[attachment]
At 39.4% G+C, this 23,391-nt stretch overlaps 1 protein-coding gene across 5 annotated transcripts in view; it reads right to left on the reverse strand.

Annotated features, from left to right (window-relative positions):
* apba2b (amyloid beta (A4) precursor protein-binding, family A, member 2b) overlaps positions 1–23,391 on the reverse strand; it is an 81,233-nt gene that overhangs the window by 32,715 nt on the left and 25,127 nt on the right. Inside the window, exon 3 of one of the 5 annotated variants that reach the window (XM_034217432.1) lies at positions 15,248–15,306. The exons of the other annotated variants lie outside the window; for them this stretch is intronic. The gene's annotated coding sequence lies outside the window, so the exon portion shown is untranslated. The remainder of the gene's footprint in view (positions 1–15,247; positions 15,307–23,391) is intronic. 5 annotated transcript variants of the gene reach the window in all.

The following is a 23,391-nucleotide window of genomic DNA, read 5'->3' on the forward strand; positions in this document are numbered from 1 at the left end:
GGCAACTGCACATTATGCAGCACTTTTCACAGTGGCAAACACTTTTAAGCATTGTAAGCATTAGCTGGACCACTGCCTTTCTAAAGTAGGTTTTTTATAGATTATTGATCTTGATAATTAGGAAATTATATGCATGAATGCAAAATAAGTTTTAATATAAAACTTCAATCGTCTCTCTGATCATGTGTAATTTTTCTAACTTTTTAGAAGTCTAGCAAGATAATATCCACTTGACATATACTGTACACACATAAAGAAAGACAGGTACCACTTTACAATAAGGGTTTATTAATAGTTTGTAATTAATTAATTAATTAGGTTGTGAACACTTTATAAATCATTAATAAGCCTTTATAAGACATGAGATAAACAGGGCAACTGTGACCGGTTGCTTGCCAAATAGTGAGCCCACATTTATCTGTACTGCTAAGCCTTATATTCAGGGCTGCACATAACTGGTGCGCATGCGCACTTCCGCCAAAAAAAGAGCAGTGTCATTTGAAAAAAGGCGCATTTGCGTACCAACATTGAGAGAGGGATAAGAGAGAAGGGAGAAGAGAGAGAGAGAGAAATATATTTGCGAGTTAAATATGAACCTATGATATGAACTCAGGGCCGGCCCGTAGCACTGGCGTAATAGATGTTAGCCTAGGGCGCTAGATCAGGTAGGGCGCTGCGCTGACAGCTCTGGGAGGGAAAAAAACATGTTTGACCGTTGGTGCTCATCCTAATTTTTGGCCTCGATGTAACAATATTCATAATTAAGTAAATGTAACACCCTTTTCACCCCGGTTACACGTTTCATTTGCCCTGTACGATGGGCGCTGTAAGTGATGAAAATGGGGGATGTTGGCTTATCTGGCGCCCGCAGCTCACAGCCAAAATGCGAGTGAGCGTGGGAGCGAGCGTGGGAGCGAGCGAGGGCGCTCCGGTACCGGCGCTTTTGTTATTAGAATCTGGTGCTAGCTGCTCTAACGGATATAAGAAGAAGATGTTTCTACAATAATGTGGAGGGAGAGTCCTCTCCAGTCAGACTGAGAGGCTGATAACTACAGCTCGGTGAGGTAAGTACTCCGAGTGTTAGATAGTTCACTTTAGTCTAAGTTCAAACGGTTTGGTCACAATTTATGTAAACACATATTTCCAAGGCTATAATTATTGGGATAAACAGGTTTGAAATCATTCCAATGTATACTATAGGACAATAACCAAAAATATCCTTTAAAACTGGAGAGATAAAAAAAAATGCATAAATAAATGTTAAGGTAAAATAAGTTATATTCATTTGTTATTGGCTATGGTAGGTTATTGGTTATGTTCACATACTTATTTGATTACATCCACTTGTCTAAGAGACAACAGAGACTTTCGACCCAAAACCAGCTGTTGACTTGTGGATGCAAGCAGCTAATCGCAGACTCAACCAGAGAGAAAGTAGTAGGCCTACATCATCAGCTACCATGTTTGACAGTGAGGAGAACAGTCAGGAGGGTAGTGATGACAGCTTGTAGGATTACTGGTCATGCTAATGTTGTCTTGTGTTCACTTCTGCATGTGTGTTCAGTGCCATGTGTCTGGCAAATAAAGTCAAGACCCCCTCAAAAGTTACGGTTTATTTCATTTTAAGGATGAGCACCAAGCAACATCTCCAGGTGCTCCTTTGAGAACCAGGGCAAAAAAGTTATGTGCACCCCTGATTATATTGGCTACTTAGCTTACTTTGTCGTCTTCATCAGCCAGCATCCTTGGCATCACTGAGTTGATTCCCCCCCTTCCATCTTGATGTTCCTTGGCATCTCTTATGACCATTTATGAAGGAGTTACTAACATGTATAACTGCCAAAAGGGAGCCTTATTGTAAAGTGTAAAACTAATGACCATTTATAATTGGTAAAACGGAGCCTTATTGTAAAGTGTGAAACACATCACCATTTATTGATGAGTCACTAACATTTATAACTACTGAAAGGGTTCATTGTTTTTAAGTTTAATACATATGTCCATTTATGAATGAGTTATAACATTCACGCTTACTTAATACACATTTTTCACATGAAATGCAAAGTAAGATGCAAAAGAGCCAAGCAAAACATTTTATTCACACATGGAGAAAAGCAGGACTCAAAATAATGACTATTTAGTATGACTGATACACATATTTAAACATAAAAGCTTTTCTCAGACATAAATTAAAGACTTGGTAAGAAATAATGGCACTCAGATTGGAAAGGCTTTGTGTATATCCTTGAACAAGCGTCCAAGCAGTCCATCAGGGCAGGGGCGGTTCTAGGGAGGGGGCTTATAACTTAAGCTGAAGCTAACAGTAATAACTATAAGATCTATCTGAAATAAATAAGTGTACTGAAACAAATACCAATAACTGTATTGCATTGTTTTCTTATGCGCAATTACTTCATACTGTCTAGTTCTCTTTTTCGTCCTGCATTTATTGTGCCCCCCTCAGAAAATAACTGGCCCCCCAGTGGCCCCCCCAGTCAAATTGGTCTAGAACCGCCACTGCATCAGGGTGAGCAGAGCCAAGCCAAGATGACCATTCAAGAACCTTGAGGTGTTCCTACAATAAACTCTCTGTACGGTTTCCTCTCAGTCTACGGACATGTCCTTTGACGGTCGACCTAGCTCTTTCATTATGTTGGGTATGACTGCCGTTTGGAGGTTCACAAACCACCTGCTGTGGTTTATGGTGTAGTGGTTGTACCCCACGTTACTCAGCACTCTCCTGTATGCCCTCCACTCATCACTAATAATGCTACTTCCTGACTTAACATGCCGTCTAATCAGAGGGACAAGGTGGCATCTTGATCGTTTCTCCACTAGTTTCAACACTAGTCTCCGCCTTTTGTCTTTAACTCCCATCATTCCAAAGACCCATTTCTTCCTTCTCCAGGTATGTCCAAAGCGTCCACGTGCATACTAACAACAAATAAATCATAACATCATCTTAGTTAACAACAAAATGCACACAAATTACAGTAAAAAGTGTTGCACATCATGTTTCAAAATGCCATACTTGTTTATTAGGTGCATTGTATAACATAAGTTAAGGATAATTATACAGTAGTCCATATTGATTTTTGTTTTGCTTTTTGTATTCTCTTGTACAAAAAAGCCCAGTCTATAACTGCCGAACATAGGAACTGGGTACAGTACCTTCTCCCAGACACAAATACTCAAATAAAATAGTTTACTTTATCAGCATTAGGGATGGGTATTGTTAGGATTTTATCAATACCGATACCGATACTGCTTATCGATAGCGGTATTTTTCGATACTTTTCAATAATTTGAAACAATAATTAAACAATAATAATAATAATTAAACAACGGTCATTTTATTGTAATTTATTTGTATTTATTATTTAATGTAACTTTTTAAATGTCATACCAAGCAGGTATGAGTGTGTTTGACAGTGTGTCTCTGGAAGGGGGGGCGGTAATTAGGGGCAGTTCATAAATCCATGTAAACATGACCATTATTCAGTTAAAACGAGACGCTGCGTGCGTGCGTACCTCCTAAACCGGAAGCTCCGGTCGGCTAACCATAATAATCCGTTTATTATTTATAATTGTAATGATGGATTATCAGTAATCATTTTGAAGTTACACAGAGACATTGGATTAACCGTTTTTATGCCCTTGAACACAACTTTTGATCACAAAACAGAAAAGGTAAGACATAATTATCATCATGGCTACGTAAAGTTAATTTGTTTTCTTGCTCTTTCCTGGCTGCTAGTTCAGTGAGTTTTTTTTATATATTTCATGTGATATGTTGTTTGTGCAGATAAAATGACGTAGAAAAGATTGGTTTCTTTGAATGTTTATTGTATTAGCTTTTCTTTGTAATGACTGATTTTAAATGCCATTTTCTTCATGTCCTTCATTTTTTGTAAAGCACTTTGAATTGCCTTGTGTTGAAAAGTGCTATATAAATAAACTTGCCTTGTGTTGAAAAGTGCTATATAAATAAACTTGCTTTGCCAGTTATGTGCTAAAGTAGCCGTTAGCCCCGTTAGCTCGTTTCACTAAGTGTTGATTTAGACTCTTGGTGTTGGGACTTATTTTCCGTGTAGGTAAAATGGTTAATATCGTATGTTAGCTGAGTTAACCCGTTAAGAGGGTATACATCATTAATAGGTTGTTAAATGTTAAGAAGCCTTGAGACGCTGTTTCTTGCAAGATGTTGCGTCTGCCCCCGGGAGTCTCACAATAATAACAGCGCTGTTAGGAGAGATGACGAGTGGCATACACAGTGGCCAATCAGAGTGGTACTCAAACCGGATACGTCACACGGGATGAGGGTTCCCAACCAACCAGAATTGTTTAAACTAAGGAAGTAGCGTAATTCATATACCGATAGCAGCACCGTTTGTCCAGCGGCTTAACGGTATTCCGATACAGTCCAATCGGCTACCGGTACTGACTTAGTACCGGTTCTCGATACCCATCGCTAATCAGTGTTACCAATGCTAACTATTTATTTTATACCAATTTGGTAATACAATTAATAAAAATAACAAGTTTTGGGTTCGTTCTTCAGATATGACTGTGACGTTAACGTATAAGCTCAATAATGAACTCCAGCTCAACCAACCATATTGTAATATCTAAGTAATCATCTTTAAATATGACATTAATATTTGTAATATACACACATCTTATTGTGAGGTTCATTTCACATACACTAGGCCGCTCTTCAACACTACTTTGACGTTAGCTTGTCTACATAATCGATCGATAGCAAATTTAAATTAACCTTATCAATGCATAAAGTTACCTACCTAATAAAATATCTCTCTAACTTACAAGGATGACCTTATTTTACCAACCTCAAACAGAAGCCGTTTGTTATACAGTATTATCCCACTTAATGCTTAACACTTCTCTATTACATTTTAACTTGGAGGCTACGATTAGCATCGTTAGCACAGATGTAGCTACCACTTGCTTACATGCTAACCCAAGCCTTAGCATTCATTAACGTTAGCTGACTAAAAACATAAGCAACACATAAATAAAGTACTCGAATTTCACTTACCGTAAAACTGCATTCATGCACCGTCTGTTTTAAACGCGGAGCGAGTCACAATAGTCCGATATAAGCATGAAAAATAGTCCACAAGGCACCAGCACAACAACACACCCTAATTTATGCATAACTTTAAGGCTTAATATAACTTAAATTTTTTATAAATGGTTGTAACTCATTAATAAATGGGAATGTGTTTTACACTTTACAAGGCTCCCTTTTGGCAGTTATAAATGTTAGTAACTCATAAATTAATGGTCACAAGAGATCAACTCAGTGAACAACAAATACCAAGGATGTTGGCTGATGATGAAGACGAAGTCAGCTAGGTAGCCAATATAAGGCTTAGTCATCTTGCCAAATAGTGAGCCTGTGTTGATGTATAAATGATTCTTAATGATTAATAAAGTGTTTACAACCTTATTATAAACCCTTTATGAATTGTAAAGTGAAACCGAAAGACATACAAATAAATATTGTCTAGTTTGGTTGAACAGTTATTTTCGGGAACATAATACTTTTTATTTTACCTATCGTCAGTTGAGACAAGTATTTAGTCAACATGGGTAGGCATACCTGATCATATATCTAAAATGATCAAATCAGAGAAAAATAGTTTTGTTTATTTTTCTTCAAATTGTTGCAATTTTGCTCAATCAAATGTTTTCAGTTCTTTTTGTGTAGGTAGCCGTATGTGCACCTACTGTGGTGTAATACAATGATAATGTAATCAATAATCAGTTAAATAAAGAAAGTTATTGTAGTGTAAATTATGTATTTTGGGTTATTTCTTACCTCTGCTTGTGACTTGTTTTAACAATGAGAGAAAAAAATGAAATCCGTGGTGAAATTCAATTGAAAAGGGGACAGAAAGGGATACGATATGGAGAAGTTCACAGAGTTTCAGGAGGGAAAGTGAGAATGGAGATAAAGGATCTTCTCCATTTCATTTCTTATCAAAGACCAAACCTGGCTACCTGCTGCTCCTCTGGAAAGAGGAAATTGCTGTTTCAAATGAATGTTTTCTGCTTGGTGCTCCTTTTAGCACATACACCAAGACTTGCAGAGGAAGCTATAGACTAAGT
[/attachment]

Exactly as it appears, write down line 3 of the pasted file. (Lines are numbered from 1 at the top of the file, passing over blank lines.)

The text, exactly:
* apba2b (amyloid beta (A4) precursor protein-binding, family A, member 2b) overlaps positions 1–23,391 on the reverse strand; it is an 81,233-nt gene that overhangs the window by 32,715 nt on the left and 25,127 nt on the right. Inside the window, exon 3 of one of the 5 annotated variants that reach the window (XM_034217432.1) lies at positions 15,248–15,306. The exons of the other annotated variants lie outside the window; for them this stretch is intronic. The gene's annotated coding sequence lies outside the window, so the exon portion shown is untranslated. The remainder of the gene's footprint in view (positions 1–15,247; positions 15,307–23,391) is intronic. 5 annotated transcript variants of the gene reach the window in all.